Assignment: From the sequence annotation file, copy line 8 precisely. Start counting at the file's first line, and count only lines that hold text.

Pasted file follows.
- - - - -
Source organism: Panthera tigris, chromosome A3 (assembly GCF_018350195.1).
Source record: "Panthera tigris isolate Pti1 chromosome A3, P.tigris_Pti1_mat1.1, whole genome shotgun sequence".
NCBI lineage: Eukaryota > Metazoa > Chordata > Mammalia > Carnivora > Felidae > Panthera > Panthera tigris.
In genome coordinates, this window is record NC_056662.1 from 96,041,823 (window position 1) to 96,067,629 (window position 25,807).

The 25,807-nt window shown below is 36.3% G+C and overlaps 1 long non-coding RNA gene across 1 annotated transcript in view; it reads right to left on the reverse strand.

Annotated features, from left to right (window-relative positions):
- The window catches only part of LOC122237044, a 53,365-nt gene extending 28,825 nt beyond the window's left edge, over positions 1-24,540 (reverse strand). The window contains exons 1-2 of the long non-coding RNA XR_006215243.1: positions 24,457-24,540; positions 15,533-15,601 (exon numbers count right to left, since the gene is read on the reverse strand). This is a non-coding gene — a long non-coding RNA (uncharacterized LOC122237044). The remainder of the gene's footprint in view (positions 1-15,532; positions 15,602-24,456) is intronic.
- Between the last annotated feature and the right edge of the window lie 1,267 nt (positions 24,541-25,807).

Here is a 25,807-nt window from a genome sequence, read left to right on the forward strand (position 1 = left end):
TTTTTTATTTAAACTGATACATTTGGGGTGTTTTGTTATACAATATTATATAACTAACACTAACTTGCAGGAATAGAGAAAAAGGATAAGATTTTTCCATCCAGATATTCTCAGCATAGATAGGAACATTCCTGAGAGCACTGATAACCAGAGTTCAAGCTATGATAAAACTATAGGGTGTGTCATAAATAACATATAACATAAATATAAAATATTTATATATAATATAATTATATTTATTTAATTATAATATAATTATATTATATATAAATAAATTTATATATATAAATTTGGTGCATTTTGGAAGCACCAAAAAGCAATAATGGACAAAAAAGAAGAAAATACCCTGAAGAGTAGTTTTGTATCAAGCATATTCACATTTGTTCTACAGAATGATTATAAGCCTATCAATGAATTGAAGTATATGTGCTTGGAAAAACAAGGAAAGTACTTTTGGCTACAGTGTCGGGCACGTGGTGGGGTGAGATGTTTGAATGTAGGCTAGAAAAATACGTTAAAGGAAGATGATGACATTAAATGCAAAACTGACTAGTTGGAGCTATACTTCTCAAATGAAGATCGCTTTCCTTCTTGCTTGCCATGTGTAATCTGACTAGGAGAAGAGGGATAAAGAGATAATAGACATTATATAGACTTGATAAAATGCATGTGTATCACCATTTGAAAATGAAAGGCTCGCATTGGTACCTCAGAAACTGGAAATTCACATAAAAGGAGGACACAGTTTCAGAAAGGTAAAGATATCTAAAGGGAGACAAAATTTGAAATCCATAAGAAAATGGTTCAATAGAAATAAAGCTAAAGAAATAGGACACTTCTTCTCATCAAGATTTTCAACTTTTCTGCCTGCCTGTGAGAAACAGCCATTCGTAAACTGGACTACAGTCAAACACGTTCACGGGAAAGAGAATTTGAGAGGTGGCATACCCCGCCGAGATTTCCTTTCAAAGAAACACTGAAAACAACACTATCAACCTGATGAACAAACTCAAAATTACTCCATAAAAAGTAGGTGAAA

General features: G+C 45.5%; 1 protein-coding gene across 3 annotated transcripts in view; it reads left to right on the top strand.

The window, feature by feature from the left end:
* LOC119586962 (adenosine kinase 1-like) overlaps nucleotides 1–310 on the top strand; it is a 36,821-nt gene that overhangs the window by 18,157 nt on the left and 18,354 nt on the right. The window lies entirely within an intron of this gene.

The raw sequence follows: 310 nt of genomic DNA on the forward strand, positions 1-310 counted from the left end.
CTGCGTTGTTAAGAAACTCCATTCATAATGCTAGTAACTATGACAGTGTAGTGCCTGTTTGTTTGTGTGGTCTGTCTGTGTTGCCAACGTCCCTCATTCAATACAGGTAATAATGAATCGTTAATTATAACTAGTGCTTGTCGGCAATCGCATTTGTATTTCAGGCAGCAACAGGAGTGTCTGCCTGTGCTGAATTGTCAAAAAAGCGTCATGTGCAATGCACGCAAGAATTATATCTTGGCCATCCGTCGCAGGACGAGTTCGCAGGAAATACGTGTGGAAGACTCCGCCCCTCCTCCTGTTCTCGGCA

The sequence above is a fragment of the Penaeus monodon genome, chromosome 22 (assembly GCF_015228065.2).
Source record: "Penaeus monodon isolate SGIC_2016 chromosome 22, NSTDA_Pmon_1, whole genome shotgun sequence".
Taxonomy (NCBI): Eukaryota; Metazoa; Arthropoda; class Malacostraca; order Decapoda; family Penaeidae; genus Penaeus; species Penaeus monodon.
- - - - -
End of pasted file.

- Between the last annotated feature and the right edge of the window lie 1,267 nt (positions 24,541-25,807).